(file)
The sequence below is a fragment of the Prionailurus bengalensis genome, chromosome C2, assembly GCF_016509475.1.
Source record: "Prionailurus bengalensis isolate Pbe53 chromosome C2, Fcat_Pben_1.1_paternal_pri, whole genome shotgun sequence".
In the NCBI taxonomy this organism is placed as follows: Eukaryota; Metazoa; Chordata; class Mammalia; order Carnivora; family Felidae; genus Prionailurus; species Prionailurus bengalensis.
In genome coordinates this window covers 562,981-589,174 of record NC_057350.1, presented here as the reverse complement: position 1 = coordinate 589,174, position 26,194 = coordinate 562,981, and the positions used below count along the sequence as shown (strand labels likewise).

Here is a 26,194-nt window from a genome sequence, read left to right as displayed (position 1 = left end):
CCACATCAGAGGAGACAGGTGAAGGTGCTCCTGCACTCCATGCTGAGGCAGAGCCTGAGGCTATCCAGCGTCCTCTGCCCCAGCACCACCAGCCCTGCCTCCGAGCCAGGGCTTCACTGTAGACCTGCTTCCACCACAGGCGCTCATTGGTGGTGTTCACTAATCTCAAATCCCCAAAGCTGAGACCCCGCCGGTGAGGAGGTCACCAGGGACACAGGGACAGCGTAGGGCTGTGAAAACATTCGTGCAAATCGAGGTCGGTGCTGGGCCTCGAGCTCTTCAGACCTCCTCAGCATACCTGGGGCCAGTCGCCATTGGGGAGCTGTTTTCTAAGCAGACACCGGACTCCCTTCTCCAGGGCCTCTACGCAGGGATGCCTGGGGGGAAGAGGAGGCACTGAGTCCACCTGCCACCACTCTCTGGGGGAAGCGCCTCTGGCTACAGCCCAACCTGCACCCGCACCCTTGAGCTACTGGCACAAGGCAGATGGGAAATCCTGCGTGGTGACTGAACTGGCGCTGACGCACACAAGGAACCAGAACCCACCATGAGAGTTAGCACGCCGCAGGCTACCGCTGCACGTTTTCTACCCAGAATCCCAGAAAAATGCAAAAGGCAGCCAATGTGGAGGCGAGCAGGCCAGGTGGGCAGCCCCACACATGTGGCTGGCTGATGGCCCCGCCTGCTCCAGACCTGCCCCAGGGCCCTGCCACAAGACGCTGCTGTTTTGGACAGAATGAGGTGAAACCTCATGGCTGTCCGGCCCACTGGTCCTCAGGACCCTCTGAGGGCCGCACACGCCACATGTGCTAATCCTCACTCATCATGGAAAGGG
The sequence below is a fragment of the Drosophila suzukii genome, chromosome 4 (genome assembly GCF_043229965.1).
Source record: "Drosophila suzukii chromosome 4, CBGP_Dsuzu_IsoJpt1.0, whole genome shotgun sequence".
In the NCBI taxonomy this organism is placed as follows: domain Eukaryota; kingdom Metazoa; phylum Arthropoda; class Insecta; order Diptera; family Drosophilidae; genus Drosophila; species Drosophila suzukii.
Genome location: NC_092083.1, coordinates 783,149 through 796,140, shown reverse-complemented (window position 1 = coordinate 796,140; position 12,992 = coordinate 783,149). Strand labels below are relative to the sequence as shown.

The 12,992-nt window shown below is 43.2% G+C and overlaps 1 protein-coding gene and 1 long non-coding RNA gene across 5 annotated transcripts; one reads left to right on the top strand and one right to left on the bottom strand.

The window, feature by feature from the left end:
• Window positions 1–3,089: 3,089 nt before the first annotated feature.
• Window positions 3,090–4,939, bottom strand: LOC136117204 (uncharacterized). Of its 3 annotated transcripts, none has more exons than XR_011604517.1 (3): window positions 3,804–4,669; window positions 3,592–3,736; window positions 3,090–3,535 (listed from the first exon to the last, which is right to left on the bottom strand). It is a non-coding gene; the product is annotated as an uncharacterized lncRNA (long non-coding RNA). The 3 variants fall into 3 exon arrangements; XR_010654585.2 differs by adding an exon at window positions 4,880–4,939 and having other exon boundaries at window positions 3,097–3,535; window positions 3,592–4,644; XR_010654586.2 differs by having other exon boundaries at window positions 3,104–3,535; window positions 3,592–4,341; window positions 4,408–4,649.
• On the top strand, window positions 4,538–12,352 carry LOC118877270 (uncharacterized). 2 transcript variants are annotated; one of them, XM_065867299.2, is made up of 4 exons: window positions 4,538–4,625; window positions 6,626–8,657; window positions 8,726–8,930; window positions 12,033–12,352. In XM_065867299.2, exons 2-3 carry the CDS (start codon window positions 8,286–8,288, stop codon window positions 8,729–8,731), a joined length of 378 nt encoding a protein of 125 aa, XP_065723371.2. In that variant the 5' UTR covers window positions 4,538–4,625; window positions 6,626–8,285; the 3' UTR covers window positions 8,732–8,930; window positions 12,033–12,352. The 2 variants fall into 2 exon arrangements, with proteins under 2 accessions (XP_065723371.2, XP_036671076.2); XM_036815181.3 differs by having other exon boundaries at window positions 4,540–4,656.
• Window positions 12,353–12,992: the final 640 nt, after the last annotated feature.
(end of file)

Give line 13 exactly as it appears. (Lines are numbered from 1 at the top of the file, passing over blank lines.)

• Window positions 1–3,089: 3,089 nt before the first annotated feature.